Interesting look at the new ZoomH5.
Competent video for newspaper's websites has been a long time coming. Too often management has asked more of reporters and photographers without giving them the proper tools, training and time to be successful. Both The Guardian and The New York Times are leaders in investing money, time and talent in creating regular online videos. Together these two organizations have set an industry standard.
Let's look at an example from The Guardian, Australia Edition:
This is a simple interview with writer David Simon shot in natural light. It appears this was shot with one stable camera and one roaming camera collecting establishing shots, detail shots, b-roll, and a second angle on Simon.
The crew for this shoot could have been as small as two people (including the interviewer), but more likely it was a three person crew. The audio on both Simon and the interviewer is essentially clean, and as we know 'good video with bad audio is bad video'.
The interview opens on a close up of Simon talking and they stay with this shot for over a minute. This is unusual for a short online video. It would make more sense if they didn't have establishing shots to set the scene, but as we see they have all those shots and yet they choose to stay on Simon, so it's obviously a deliberate choice. We can assume they did in an attempt to focus the viewer's attention on the content of what Simon is saying.
Detail Shots: An extreme close up of the top of David's head, and of his shoe used to cover edits.
B-Roll Footage: Shots of the coast, a boat and a bridge.
Establishing Shots: These two short wide shots are the only glimpses we get of the interviewer.
This video is an example of the basic elements of competent newspaper video: good audio, decent lighting, multiple cameras or angles, detail shots, establishing shots, b-roll and moving focus (a stylistic choice favoured by The NY Times).
Beat the Devil with Bogart is silly fun. Mr. Brown is a great villain in The Big Combo. Orson Welles hunts Nazis in style in The Stranger. Angela Lansbury kills as a scheming femme fatale in Please Murder Me. Edward G. Robinson is the perfect dupe in Fritz Lang's Scarlet Street. I could go on. Explore the whole list yourself at openculture.com.
On Saturday 28 July 2012, Wade Michael Page walked into the Shooters Shop in Wisconsin to buy a 9mm semi-automatic handgun, and ammunition. Eight days later, the 40-year-old military veteran arrived at a Sikh temple in Oak Creek and began shooting at members of the congregation who had gathered to prepare a meal. During the shooting, six members of the Sikh community, one police officer and the attacker were killed.Read More
In an unremarkable business park outside the city of Ann Arbor, in Michigan, stands a poignant memorial to humanity's shattered dreams. It doesn't look like that from the outside, though. Even when you get inside – which members of the public rarely do – it takes a few moments for your eyes to adjust to what you're seeing. It appears to be a vast and haphazardly organised supermarket; along every aisle, grey metal shelves are crammed with thousands of packages of food and household products. There is something unusually cacophonous about the displays, and soon enough you work out the reason: unlike in a real supermarket, there is only one of each item. And you won't find many of them in a real supermarket anyway: they are failures, products withdrawn from sale after a few weeks or months, because almost nobody wanted to buy them. In the product-design business, the storehouse – operated by a company called GfK Custom Research North America – has acquired a nickname: the Museum of Failed Products.Read More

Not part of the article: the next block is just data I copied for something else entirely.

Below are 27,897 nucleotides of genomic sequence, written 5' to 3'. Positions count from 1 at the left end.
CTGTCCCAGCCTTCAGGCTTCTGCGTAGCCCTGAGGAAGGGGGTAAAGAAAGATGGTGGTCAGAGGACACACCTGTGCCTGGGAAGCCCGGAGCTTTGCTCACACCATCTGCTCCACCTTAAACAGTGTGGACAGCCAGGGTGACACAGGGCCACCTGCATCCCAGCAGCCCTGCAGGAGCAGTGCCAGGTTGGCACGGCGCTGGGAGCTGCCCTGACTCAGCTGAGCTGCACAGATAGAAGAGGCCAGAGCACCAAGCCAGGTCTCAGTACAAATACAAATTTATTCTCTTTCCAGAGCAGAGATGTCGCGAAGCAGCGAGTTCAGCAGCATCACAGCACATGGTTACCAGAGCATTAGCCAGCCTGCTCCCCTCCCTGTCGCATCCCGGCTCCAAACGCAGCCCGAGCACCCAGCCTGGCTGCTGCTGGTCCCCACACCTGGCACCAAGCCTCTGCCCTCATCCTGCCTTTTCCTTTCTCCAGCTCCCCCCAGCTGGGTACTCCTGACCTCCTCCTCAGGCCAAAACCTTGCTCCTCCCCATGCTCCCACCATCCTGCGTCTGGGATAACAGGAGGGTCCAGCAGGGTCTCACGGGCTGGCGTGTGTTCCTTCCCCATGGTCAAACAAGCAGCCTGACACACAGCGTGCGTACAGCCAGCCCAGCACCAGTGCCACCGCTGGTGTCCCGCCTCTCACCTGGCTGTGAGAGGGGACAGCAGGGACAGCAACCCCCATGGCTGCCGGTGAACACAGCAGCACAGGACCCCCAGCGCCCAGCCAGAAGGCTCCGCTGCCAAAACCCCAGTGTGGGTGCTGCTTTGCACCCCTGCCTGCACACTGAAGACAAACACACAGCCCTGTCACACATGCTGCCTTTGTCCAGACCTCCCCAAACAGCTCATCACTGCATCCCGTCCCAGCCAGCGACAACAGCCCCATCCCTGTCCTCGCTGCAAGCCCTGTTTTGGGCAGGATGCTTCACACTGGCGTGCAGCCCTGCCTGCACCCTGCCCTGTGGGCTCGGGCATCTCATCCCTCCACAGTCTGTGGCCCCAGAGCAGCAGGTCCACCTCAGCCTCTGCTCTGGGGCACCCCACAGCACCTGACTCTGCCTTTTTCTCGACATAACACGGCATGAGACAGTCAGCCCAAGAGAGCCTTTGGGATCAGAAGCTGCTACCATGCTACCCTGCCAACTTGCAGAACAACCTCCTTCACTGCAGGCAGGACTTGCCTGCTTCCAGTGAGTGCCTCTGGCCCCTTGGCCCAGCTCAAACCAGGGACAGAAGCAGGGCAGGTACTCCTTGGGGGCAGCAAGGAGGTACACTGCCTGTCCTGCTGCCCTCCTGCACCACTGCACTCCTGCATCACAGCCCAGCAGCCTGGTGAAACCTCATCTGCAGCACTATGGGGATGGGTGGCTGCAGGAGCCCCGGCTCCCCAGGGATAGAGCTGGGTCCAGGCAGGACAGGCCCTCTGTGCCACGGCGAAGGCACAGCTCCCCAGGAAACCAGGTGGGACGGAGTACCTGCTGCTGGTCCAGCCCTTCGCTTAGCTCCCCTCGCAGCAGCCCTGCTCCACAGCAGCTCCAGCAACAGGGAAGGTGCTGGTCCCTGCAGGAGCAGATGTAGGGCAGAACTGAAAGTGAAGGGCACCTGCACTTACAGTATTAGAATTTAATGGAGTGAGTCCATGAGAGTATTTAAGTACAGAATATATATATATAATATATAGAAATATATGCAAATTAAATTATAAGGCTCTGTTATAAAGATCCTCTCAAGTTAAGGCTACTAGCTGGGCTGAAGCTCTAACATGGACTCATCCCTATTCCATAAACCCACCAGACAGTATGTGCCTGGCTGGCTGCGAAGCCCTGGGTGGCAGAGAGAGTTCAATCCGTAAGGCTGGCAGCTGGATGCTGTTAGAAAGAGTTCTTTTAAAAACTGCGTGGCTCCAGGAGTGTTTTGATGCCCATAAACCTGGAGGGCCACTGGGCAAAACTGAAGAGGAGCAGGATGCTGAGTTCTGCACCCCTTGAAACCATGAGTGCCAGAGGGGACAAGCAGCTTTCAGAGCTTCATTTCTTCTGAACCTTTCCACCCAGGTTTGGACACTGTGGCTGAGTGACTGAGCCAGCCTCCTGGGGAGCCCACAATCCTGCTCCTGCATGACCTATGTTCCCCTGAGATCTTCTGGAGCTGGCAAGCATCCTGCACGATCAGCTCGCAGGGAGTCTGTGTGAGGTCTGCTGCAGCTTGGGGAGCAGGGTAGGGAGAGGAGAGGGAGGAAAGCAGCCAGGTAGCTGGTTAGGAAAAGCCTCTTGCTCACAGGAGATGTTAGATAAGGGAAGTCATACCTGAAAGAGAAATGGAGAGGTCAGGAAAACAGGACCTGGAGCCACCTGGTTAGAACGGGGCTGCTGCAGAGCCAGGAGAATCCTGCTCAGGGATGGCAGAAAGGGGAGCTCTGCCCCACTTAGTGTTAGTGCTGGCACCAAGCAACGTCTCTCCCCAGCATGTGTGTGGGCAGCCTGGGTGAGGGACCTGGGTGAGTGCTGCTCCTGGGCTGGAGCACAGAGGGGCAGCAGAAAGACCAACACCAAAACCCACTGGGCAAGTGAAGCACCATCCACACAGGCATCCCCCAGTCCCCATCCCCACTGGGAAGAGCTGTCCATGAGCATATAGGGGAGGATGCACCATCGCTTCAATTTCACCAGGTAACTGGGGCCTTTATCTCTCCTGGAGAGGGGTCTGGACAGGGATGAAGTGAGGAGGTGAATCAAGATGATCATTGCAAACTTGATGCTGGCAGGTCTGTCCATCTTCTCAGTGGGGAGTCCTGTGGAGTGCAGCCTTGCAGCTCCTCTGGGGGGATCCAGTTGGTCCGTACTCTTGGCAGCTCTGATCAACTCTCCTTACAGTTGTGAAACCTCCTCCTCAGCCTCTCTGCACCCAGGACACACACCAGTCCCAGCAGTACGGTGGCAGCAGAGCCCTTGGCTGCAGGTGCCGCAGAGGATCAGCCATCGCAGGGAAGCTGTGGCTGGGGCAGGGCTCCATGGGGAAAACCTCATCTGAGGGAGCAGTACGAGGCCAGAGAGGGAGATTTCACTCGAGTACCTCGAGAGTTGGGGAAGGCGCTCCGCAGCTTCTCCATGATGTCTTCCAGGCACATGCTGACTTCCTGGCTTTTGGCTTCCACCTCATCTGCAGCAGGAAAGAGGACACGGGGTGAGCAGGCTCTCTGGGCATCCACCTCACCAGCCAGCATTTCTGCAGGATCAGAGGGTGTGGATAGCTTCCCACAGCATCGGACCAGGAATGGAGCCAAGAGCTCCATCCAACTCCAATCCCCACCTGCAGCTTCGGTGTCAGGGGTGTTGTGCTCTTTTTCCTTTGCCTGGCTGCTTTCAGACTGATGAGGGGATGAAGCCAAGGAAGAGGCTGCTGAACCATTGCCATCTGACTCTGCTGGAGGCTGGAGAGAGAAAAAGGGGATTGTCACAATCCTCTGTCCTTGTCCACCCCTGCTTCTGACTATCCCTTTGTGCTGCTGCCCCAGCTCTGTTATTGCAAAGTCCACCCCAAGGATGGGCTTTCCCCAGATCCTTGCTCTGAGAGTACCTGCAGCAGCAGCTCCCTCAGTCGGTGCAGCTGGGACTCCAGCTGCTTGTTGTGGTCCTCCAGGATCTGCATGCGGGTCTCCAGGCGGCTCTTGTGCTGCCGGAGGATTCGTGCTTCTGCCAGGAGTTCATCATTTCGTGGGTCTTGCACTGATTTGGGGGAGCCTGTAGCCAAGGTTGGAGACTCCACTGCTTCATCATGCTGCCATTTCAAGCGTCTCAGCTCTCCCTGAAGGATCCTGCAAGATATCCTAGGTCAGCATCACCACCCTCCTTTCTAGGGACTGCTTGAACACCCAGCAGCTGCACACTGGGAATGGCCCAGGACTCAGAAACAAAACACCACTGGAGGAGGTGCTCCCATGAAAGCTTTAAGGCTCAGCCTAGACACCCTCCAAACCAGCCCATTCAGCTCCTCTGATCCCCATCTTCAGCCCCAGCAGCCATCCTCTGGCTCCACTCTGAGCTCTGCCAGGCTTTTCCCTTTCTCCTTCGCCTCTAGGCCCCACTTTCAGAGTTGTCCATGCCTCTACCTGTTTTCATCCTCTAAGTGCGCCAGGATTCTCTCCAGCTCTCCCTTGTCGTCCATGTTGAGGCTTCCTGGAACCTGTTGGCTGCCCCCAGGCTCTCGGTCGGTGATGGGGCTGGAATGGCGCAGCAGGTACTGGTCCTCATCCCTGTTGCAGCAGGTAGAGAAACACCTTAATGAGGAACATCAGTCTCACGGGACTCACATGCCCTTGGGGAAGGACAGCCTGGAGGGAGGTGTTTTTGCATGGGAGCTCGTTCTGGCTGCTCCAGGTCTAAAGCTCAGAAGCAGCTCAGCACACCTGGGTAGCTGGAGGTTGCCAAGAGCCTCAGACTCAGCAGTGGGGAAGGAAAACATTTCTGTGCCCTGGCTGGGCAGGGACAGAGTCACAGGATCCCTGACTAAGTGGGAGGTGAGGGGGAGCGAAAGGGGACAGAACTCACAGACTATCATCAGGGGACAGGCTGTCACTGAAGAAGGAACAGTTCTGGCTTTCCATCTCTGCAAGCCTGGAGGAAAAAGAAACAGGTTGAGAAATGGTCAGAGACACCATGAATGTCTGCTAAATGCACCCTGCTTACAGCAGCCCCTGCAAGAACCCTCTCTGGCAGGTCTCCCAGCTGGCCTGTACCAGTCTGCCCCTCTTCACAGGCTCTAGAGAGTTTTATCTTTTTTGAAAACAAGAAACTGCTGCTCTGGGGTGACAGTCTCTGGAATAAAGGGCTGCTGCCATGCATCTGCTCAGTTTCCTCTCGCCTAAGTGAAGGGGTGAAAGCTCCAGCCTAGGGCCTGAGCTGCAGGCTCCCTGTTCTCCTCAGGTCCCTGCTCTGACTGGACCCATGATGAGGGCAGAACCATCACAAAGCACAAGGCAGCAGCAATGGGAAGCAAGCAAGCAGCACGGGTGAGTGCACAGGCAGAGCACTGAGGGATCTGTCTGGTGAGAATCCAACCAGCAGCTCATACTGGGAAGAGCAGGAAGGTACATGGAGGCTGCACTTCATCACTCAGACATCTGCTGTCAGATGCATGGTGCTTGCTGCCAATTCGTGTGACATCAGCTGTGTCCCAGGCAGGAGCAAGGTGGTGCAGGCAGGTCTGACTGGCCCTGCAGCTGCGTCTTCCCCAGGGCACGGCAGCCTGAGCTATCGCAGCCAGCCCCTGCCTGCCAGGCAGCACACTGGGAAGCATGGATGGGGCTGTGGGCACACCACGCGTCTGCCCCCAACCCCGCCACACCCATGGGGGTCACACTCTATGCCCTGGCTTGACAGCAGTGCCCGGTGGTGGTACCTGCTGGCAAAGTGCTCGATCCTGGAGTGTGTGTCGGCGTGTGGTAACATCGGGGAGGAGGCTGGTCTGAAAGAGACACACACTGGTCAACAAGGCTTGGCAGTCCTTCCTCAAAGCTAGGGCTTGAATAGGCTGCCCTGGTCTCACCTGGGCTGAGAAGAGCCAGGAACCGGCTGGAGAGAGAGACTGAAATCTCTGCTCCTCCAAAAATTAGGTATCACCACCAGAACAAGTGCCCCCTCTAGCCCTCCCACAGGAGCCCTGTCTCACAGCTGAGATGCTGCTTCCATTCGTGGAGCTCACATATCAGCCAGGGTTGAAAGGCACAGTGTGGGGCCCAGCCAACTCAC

Interview with Peter C. Newman by Tiffany Brown Olsen.
When you think of Audio Hijack Pro, you probably think about using the program to record sound from live streaming broadcasts or iTunes. There's so much more you can do. For example, I like to use it to amplify sounds in QuickTime, VLC, Windows Media Player or other programs where I watch video and listen to audio.Read More
"Social Fixer for Facebook" (formerly known as Better Facebook) is a free browser extension that improves the Facebook site by eliminating annoyances and adding lots of great enhancements and functionality. It runs in most browsers and installs in just a minute.
I first saw Cindy Sherman's Untitled Film Stills in 1998 in Budapest. They changed the way I saw the world. Seeing them again was just as powerful as the first time, but I do have to admit that I don't connect with her newer works.
For an intense decade between 1935 and 1946, Weegee (1899–1968) was one of the most relentlessly inventive figures in American photography. His graphically dramatic and often lurid photographs of New York crimes and news events set the standard for what has become known as tabloid journalism. Freelancing for a variety of New York newspapers and photo agencies, and later working as a stringer for the short-lived liberal daily PM (1940–48), Weegee established a way of combining photographs and texts that was distinctly different from that promoted by other picture magazines, such as LIFE. Utilizing other distribution venues, Weegee also wrote extensively (including his autobiographical Naked City, published in 1945) and organized his own exhibitions at the Photo League. This exhibition draws upon the extensive Weegee Archive at ICP and includes environmental recreations of Weegee's apartment and exhibitions. The exhibition is organized by ICP Chief Curator Brian Wallis.
This exhibition was made possible with support from the ICP Exhibitions Committee, The David Berg Foundation, an Anonymous donor, and with public funds from the New York City Department of Cultural Affairs in partnership with the City Council. The touch screen content was produced by Documentary Arts in association with Octothorp Studio.